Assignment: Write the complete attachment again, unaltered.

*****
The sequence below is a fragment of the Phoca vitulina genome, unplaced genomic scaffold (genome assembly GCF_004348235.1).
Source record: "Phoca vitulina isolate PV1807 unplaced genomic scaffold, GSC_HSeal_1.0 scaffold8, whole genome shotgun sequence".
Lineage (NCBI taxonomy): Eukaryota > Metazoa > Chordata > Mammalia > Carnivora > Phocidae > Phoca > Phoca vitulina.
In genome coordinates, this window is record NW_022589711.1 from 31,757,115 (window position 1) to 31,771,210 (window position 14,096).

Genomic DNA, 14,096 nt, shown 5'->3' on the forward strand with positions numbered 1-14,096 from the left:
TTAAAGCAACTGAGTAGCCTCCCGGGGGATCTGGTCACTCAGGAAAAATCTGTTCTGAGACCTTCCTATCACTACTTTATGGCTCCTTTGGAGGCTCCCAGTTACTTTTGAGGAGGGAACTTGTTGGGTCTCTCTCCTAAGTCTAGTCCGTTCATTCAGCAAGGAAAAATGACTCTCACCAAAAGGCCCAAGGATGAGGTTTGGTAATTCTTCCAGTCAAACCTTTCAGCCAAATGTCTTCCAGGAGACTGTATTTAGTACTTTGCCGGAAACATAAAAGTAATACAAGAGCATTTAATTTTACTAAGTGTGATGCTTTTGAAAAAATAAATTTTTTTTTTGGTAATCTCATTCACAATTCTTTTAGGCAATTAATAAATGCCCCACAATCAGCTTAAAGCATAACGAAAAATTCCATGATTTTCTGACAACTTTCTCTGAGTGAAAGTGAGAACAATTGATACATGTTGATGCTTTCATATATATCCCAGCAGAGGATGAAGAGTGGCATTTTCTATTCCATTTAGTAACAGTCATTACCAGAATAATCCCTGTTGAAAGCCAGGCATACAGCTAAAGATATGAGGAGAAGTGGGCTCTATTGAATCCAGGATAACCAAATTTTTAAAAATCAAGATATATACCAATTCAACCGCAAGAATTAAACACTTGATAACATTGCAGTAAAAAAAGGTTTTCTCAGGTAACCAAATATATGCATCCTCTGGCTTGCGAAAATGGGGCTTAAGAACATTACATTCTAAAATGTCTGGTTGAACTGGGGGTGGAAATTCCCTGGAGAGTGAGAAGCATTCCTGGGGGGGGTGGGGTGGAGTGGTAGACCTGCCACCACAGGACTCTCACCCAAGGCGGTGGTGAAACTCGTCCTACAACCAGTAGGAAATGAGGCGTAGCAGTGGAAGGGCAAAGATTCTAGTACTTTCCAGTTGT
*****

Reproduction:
The sequence below is a fragment of the Phoca vitulina genome, unplaced genomic scaffold (genome assembly GCF_004348235.1).
Source record: "Phoca vitulina isolate PV1807 unplaced genomic scaffold, GSC_HSeal_1.0 scaffold8, whole genome shotgun sequence".
Lineage (NCBI taxonomy): Eukaryota > Metazoa > Chordata > Mammalia > Carnivora > Phocidae > Phoca > Phoca vitulina.
In genome coordinates, this window is record NW_022589711.1 from 31,757,115 (window position 1) to 31,771,210 (window position 14,096).

Genomic DNA, 14,096 nt, shown 5'->3' on the forward strand with positions numbered 1-14,096 from the left:
TTAAAGCAACTGAGTAGCCTCCCGGGGGATCTGGTCACTCAGGAAAAATCTGTTCTGAGACCTTCCTATCACTACTTTATGGCTCCTTTGGAGGCTCCCAGTTACTTTTGAGGAGGGAACTTGTTGGGTCTCTCTCCTAAGTCTAGTCCGTTCATTCAGCAAGGAAAAATGACTCTCACCAAAAGGCCCAAGGATGAGGTTTGGTAATTCTTCCAGTCAAACCTTTCAGCCAAATGTCTTCCAGGAGACTGTATTTAGTACTTTGCCGGAAACATAAAAGTAATACAAGAGCATTTAATTTTACTAAGTGTGATGCTTTTGAAAAAATAAATTTTTTTTTTGGTAATCTCATTCACAATTCTTTTAGGCAATTAATAAATGCCCCACAATCAGCTTAAAGCATAACGAAAAATTCCATGATTTTCTGACAACTTTCTCTGAGTGAAAGTGAGAACAATTGATACATGTTGATGCTTTCATATATATCCCAGCAGAGGATGAAGAGTGGCATTTTCTATTCCATTTAGTAACAGTCATTACCAGAATAATCCCTGTTGAAAGCCAGGCATACAGCTAAAGATATGAGGAGAAGTGGGCTCTATTGAATCCAGGATAACCAAATTTTTAAAAATCAAGATATATACCAATTCAACCGCAAGAATTAAACACTTGATAACATTGCAGTAAAAAAAGGTTTTCTCAGGTAACCAAATATATGCATCCTCTGGCTTGCGAAAATGGGGCTTAAGAACATTACATTCTAAAATGTCTGGTTGAACTGGGGGTGGAAATTCCCTGGAGAGTGAGAAGCATTCCTGGGGGGGGTGGGGTGGAGTGGTAGACCTGCCACCACAGGACTCTCACCCAAGGCGGTGGTGAAACTCGTCCTACAACCAGTAGGAAATGAGGCGTAGCAGTGGAAGGGCAAAGATTCTAGTACTTTCCAGTTGT